This is a question that many individuals have when they are first diagnosed with type 2 diabetes. Carbohydrate is the nutrient with the greatest impact on blood sugar. Foods such as bread, potatoes, and pasta all contain carbohydrates. Insulin resistance is a common condition that results in type 2 diabetes. Insulin resistance has been referred by some experts as "carbohydrate intolerance." What that means is that individuals with a greater degree of insulin resistance may need to follow a lower carbohydrate diet to achieve their individual glycemic goals. A lower carbohydrate diet would include a reduced intake of carbohydrate foods like bread, potatoes, and pasta. Everyone's carbohydrate tolerance is different and what works well for one person may not work well for another. The 2015 Standards of Medical Care in Diabetes states, "Evidence suggests that there is not an ideal percentage of calories from carbohydrate, protein, and fat for all people with diabetes. Therefore, macronutrient distribution should be based on individualized assessment of current eating patterns, preferences, and metabolic goals." What might work well for some is to monitor blood glucose levels 1-2 hours after eating pasta/potatoes/bread if blood glucose is elevated (usually above 180 mg/dL) then the next time that food is consumed consider having 1/2 your normal portion and then repeating your blood glucose test again 1-2 hours after your meal is done. Did you notice a difference/improvement? For people who choose to eat foods like bread and pasta on a regular basis, I encourage whole wheat varieties. Whole wheat will have more fiber than refined grains/white grains. Fiber has many health benefits, one being that it can help with blood glucose spikes following a meal.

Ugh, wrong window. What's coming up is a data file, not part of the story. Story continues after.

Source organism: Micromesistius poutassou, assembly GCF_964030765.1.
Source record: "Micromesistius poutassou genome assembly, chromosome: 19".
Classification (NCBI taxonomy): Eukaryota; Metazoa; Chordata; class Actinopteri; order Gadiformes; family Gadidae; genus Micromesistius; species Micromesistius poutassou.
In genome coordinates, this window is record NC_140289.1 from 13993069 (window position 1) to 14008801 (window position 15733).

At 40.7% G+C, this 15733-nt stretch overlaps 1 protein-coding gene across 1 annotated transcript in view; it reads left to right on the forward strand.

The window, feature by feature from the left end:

Every food can fit in moderation. The foods you mentioned contain carbohydrate. Carbohydrates are the body's main fuel source, part of a healthy diet, and necessary when working to manage diabetes. It is important to manage your intake of carbohydrates, striving to eat a consistent amount throughout the day to avoid sudden spikes in blood sugar. In addition to speaking with your doctor, this article offers some additional explanation that may be helpful to you: https://type2diabetes.com/answers/eliminate-carbohydrates-diet/